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Facts about the skin from DermNet New Zealand Trust. Topic index: A B C D E F G H I J K L M N O P Q R S T U V W X Y Z


Pyoderma gangrenosum

Pyoderma gangrenosum is an uncommon cause of very painful skin ulceration. It may affect any part of the skin, but the lower legs are the most common site. Pyoderma gangrenosum is classified as a neutrophilic dermatosis and is considered a reaction to an internal disease or condition. It affects males and females of any age, but is more common in those aged over 50 years.

The name pyoderma gangrenosum is historical. The condition is not an infection (pyoderma), nor does it cause gangrene.

Pyoderma gangrenosum Pyoderma gangrenosum Pyoderma gangrenosum
Pyoderma gangrenosum Pyoderma gangrenosum Pyoderma gangrenosum
Pyoderma gangrenosum

What are neutrophilic dermatoses?

Neutrophilic dermatoses are skin conditions characterised by dense infiltration of inflammatory cells (neutrophils) in the affected tissue. They arise in reaction to some underlying systemic illness. A neutrophilic dermatosis may be seen in isolation or more than one type may occur in the same individual.

Neutrophilic dermatoses often arise at the site of injury such as a needle prick, biopsy or insect bite. This reaction to injury is known as Koebner phenomenon, pathergy or isomorphic response.

Other neutrophilic dermatoses include:

Who is at risk of pyoderma gangrenosum?

Pyoderma gangrenosum often affects a person with an underlying internal disease such as:

However, about 50% of those affected by pyoderma gangrenosum have none of the associated risk factors.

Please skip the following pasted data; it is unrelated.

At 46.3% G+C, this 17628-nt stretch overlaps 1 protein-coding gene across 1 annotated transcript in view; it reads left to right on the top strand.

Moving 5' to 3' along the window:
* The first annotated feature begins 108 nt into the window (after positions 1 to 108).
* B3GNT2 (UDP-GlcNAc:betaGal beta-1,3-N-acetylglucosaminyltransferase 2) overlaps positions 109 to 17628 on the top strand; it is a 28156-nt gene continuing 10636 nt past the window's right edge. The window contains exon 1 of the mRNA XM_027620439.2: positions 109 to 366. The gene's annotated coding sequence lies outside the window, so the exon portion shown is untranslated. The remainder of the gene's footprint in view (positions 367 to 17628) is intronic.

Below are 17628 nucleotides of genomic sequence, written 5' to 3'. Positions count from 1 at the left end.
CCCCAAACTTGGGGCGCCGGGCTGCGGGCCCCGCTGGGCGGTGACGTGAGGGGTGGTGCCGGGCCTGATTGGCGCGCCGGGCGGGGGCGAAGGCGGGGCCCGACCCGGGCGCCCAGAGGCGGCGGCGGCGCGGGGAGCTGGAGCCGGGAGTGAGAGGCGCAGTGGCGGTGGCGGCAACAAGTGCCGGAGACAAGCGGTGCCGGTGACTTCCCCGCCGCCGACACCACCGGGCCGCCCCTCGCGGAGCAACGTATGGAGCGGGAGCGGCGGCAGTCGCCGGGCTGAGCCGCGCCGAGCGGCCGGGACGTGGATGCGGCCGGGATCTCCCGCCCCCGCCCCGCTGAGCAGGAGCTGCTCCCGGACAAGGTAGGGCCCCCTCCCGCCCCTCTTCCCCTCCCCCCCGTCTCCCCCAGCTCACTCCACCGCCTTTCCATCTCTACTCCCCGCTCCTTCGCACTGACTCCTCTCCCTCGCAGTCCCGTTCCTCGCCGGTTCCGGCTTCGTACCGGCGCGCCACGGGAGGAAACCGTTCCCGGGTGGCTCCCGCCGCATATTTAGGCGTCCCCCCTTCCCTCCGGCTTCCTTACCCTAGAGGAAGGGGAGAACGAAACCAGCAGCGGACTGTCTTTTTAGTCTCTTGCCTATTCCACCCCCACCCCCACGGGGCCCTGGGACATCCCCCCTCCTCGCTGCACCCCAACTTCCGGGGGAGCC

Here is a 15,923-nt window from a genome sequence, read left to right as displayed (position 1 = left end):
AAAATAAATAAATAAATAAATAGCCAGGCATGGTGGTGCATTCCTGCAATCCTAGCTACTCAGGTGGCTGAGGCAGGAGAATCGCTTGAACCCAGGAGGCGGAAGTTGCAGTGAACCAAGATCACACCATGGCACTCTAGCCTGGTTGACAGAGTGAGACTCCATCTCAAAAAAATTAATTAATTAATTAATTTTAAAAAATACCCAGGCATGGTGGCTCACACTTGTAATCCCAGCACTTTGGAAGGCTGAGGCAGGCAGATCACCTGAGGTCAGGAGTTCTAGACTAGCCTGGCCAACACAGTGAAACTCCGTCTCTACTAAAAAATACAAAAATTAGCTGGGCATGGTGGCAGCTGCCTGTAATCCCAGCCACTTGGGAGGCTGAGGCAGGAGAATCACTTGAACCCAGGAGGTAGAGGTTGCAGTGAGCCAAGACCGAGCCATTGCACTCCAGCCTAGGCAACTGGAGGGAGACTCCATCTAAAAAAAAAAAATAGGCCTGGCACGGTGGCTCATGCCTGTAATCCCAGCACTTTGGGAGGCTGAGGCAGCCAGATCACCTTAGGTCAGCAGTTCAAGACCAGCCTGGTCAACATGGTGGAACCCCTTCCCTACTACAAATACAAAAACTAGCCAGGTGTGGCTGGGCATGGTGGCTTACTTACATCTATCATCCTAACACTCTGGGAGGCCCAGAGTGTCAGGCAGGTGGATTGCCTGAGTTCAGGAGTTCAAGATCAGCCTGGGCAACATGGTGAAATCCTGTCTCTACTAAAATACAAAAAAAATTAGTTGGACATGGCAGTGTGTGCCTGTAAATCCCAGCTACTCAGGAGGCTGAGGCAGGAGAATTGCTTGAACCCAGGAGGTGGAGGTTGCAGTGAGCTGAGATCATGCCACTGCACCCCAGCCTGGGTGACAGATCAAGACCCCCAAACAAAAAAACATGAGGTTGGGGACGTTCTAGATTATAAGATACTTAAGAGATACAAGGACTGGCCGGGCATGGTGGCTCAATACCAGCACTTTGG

Clinical features of pyoderma gangrenosum

Pyoderma gangrenosum usually starts quite suddenly, often at the site of a minor injury. It may start as a small pustule, red bump or blood-blister. The skin then breaks down resulting in an ulcer. The ulcer can deepen and widen rapidly. Characteristically, the edge of the ulcer is purple and undermined as it enlarges. It is usually very painful. Several ulcers may develop at the same time.

Untreated, the ulcers may continue to enlarge, persist unchanged or may slowly heal. Treatment is usually successful in arresting the process, but complete healing may take months. This is particularly true if there is underlying venous disease, another reason for leg ulcers.

Deep ulcers heal with scarring and this is sometimes with a characteristic cribriform or criss-cross pattern. A rare superficial bullous variant of pyoderma gangrenosum may heal without leaving a scar. This may be similar to or confused with Sweet disease, a related inflammatory skin condition.

Investigations in pyoderma gangrenosum

Pyoderma gangrenosum is diagnosed by its characteristic appearance. There is no specific test. The wound should be swabbed and cultured for micro-organisms, but these are not the cause of pyoderma gangrenosum. Biopsy may be necessary to rule out other causes of ulceration. Pyoderma gangrenosum characteristically results in a neutrophilic inflammatory infiltrate but this is not always present.

Mostly, blood tests are not particularly helpful. Some patients may have a positive ANCA (antineutrophil cytoplasmic antibody).

The pathergy test is usually positive (a skin prick test causing a papule, pustule or ulcer).

Treatment of pyoderma gangrenosum

Treatment is non-surgical. The necrotic tissue should be gently removed. Wide surgical debridement should be avoided because it may result in enlargement of the ulcer.

Often conventional antibiotics such as flucloxacillin are prescribed prior to making the correct diagnosis. These may be continued if bacteria are cultured in the wound (secondary infection) or there is surrounding cellulitis (red hot painful skin), but they are not helpful for uncomplicated pyoderma gangrenosum.

Small ulcers are best treated with:

More severe disease requires immunosuppressive therapy:

Treatment with the biological agent infliximab has also been reported to be effective in a small clinical trial of patients with pyoderma gangrenosum.

Outlook or prognosis for pyoderma gangrenosum is unpredictable.

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If you have any concerns with your skin or its treatment, see a dermatologist for advice.